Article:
Prayer is a relationship; half the job is mine. If I want transformation, but can’t even be bothered to articulate what, exactly, I’m aiming for, how will it ever occur? There’s a wonderful Italian joke about a poor man who goes to church every day and prays before the statue of a great saint, begging, “Dear saint, please, please, please… give me the grace to win the lottery.” This lament goes for months. Finally the exasperated statue comes to life, looks down at the begging man and says in weary disgust, “My son, please, please, please… buy a ticket” (Eat, pray, love, Elizabeth Gilbert).
This paragraph from the book Eat, Pray, Love made me think a lot. Ardaas or prayer is something I have incorporated in my routine. Like a ritual I am praying for the same things over and over again every morning. What use is this? When I am praying for the same things, I am not praying for it consciously; I am rather pressing a button on an automatic machine, without making any effort to do something about what I am praying for.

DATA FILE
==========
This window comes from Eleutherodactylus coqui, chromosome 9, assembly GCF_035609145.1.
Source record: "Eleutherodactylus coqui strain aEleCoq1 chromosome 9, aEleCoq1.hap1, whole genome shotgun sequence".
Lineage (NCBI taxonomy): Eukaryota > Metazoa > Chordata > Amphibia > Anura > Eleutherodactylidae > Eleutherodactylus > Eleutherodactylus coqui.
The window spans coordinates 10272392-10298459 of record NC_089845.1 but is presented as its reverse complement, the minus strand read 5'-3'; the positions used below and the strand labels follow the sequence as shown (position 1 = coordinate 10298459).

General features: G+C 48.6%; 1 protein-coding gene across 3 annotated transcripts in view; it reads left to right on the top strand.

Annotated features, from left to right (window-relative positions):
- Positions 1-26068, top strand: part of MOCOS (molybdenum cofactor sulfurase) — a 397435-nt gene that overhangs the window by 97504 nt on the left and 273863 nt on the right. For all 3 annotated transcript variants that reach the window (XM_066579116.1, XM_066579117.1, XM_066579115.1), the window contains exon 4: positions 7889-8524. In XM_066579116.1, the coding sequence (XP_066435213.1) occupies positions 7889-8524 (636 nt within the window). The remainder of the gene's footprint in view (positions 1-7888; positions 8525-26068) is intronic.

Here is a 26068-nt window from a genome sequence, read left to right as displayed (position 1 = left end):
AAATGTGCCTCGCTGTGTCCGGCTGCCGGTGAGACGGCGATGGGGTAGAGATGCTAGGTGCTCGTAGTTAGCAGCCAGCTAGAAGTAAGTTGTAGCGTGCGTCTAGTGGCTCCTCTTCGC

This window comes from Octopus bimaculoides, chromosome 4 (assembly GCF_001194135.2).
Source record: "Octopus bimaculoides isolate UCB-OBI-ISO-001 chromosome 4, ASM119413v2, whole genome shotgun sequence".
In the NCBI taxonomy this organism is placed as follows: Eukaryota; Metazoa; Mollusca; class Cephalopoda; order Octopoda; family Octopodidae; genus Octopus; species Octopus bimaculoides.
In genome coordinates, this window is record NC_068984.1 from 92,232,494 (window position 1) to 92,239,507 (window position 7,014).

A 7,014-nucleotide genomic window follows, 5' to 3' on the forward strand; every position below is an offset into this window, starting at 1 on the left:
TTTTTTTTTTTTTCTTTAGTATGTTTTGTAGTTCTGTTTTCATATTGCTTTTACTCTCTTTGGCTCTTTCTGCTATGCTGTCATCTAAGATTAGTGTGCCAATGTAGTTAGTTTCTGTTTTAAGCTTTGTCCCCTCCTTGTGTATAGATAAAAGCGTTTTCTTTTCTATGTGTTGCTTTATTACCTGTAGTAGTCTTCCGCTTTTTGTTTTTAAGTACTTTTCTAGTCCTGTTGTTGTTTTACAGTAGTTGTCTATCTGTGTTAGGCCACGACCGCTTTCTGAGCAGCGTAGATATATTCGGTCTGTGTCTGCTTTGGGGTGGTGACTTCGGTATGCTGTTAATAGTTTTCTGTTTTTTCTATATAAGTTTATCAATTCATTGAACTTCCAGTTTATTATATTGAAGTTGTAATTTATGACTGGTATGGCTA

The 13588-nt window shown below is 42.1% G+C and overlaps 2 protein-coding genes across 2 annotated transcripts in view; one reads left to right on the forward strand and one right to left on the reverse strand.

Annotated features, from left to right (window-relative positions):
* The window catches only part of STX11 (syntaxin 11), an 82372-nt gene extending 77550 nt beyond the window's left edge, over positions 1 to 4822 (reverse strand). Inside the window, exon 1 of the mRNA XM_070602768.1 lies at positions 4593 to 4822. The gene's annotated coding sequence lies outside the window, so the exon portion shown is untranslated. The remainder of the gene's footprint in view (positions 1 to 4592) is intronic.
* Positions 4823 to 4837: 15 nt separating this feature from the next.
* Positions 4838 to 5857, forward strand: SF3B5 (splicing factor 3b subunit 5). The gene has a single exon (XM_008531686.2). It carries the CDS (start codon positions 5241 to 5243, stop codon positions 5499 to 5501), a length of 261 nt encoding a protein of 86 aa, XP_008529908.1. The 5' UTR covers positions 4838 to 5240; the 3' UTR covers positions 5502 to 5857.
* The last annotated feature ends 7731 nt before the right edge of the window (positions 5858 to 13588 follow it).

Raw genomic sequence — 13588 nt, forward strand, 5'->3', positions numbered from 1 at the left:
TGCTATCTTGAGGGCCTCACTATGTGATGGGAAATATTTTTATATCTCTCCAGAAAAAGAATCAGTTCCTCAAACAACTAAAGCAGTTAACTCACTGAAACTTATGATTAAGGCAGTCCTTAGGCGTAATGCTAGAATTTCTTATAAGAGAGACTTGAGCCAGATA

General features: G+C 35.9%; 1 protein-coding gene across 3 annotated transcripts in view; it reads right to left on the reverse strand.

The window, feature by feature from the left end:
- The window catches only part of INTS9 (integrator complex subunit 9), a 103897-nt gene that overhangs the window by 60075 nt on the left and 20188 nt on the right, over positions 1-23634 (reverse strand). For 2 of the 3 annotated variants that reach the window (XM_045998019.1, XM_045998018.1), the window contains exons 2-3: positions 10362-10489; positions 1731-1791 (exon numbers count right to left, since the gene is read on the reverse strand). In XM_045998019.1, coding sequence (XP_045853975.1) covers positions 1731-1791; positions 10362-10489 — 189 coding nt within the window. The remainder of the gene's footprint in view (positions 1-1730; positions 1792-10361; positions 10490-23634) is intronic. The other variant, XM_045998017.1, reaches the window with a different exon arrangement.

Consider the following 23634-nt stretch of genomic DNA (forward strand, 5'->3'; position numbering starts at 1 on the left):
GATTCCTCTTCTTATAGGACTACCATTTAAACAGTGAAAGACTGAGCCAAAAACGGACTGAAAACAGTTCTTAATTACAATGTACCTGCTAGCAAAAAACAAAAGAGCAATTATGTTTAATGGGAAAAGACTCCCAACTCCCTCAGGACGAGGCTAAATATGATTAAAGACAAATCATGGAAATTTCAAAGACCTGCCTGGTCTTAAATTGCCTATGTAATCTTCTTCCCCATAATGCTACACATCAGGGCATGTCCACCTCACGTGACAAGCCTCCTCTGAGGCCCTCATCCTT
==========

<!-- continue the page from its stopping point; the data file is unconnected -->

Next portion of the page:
My way out has been to focus my ardaas on one thing. By focusing on one thing, it’s easier for me to remember what to focus on that particular day. For example one day my ardaas could be focused on patience. I will ask God for His/Her Blessings that I can focus on patience that day, and the whole day I will remind myself of my mission whenever I meet a situation where the patience is challenged. When I am about to sleep, I look back at the day to see when I have managed to do be patient, and when I have not managed to do so. This has made my ardaas not a ritual, but a spiritual practice. My ardaas is a step to become a better human beings. It’s not mere words, it’s something I am making an effort to follow.
Our gurus condemned many rituals. We should critically look at all the practices we do today and ask ourselves if we are doing it as a ritual or if we are consciously doing something which has a meaning. Prayer is a relationship – you ask for something, but you also have to make an effort to achieve what you asked for. When you are just asking for something, it’s more like a ritual.
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